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  • Writer's pictureBrenda Martin, Pianist

Find Your Ease, Love Your Music, Tell Your Story (July 14, 2021)

Updated: Jul 15, 2021

Remember when you first discovered music and began to learn piano? Remember the sheer joy that came with discovering you could make music? I do. I remember my first piano recital. My mother got my hair done in a poofy hairdo (arghhh!); I had lopsided horn-rimmed glasses 🤓and a fluffy pink dress (which I loved)! My mother said when I curtsied, I pulled the skirt up all the way to my ears to form a circle, much to the amusement of the audience. I loved to play the piano. Not only did I devour the pieces that my teacher gave me, but I loved to improvise my own songs. Making music gave me joy and a means of self expression. I also loved learning the music of the great composers and finding a way to make the music on the page come to life. This love of music carried me through elementary, junior high, and high school years and on to college and graduate school. It took the form not only of piano, but band (french horn), choir, jazz band, collaborating, and composing. Somewhere along the way I felt the calling to become a piano teacher, to share that love of music with others in both the university setting and in my private home studio. I am grateful to have had the privilege of being in that profession for many years. Another calling is performing; I love performing solo piano as well as collaborating. Through the years, I have performed many recitals: degree recitals, faculty recitals (both solo and collaborative), concerto performances, jazz concerts, and gigs. I have worked through many issues in this process to find ease and freedom in my own playing. In this blog I will share some of what I've learned, whether it be musical thoughts, interpretation, technical solutions, or whatever else comes to mind.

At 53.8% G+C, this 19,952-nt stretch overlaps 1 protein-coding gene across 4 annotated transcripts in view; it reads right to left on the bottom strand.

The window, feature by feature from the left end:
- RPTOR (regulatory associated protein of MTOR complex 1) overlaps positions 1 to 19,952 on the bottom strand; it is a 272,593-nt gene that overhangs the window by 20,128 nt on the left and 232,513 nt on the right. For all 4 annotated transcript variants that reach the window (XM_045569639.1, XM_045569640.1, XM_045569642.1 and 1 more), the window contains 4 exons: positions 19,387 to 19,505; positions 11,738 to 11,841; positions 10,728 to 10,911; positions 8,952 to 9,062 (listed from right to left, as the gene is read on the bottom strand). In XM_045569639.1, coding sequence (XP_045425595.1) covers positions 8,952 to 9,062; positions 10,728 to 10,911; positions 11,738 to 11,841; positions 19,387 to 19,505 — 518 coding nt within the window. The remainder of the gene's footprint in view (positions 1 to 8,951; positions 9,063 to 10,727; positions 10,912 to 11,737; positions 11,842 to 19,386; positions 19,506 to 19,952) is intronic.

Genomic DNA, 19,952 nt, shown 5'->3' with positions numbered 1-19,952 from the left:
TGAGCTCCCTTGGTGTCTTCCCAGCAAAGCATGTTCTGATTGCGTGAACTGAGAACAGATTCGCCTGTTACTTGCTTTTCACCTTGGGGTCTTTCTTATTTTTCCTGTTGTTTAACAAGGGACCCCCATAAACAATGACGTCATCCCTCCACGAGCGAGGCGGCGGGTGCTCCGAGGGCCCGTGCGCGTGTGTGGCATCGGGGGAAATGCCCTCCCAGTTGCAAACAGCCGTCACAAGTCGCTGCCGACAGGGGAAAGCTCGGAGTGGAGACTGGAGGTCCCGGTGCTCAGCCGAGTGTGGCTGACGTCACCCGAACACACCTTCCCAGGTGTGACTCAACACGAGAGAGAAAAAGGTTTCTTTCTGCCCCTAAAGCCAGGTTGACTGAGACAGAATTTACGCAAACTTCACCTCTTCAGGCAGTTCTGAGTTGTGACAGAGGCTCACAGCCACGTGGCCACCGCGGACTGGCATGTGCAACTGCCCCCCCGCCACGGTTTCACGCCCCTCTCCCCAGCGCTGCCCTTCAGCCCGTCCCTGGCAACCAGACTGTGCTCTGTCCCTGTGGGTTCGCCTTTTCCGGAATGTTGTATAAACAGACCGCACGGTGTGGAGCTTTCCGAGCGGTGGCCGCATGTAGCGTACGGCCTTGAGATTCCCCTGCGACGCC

So, back to my first question: Do you remember when you first began to discover music and the piano? As you began to advance and perform, perhaps working on a music degree, or maybe simply performing on recitals as you grew older, did you sometimes find it difficult to relax and just play the way you knew you could, and to remember that joy you had as a child? You are not alone. Many of us deal with that. There are many resources I could point you to, such as books and approaches to playing the piano, but for now, I'd like to share a few thoughts that may be helpful: 1. Music is a gift. If we remember how fortunate we are to make music, then it is a joy. 2. Think of music as a beautiful or exciting gift you are sharing with your audience, rather than something you are merely performing for them. 3. Don't forget to breathe and find the ease in your playing. When you find ease, your musical expression opens up. 4. Tell a story through the music. Absorb and attempt to understand the music, then communicate that to your audience.

Those are all the thoughts for now. Enjoy your music making this week, and until next time...keep on playing!

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